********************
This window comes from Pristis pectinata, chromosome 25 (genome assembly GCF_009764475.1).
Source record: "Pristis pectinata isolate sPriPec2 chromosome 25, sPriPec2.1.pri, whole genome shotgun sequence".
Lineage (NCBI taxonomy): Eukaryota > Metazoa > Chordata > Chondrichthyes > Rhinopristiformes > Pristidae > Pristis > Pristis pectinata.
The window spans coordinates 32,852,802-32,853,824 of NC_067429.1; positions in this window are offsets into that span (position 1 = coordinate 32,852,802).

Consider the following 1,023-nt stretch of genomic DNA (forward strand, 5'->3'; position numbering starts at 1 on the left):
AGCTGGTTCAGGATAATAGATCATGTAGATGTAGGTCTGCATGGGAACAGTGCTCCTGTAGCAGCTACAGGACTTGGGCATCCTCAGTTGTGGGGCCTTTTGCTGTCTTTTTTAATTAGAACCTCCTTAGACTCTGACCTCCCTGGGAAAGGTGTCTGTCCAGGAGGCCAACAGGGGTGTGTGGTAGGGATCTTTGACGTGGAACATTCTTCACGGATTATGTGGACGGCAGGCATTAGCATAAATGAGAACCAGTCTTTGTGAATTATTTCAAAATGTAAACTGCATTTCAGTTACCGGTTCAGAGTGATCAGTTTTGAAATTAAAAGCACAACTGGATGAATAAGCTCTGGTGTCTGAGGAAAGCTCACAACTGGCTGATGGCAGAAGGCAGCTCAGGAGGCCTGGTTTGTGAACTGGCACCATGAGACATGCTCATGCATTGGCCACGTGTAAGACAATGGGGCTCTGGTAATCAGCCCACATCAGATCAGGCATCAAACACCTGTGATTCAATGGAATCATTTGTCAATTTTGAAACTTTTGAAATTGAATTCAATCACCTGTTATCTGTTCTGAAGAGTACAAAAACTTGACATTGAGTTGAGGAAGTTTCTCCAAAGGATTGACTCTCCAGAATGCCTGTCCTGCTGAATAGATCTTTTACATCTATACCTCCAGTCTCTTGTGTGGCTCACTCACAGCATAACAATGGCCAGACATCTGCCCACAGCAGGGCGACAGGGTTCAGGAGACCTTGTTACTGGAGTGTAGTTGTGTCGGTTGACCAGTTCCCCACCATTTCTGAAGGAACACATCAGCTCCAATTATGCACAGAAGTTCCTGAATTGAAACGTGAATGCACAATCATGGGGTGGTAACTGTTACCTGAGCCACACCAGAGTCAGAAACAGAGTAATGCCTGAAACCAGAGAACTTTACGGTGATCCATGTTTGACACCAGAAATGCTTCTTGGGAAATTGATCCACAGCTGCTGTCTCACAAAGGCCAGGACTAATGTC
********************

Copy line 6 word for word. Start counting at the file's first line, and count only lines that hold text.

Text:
AGCTGGTTCAGGATAATAGATCATGTAGATGTAGGTCTGCATGGGAACAGTGCTCCTGTAGCAGCTACAGGACTTGGGCATCCTCAGTTGTGGGGCCTTTTGCTGTCTTTTTTAATTAGAACCTCCTTAGACTCTGACCTCCCTGGGAAAGGTGTCTGTCCAGGAGGCCAACAGGGGTGTGTGGTAGGGATCTTTGACGTGGAACATTCTTCACGGATTATGTGGACGGCAGGCATTAGCATAAATGAGAACCAGTCTTTGTGAATTATTTCAAAATGTAAACTGCATTTCAGTTACCGGTTCAGAGTGATCAGTTTTGAAATTAAAAGCACAACTGGATGAATAAGCTCTGGTGTCTGAGGAAAGCTCACAACTGGCTGATGGCAGAAGGCAGCTCAGGAGGCCTGGTTTGTGAACTGGCACCATGAGACATGCTCATGCATTGGCCACGTGTAAGACAATGGGGCTCTGGTAATCAGCCCACATCAGATCAGGCATCAAACACCTGTGATTCAATGGAATCATTTGTCAATTTTGAAACTTTTGAAATTGAATTCAATCACCTGTTATCTGTTCTGAAGAGTACAAAAACTTGACATTGAGTTGAGGAAGTTTCTCCAAAGGATTGACTCTCCAGAATGCCTGTCCTGCTGAATAGATCTTTTACATCTATACCTCCAGTCTCTTGTGTGGCTCACTCACAGCATAACAATGGCCAGACATCTGCCCACAGCAGGGCGACAGGGTTCAGGAGACCTTGTTACTGGAGTGTAGTTGTGTCGGTTGACCAGTTCCCCACCATTTCTGAAGGAACACATCAGCTCCAATTATGCACAGAAGTTCCTGAATTGAAACGTGAATGCACAATCATGGGGTGGTAACTGTTACCTGAGCCACACCAGAGTCAGAAACAGAGTAATGCCTGAAACCAGAGAACTTTACGGTGATCCATGTTTGACACCAGAAATGCTTCTTGGGAAATTGATCCACAGCTGCTGTCTCACAAAGGCCAGGACTAATGTC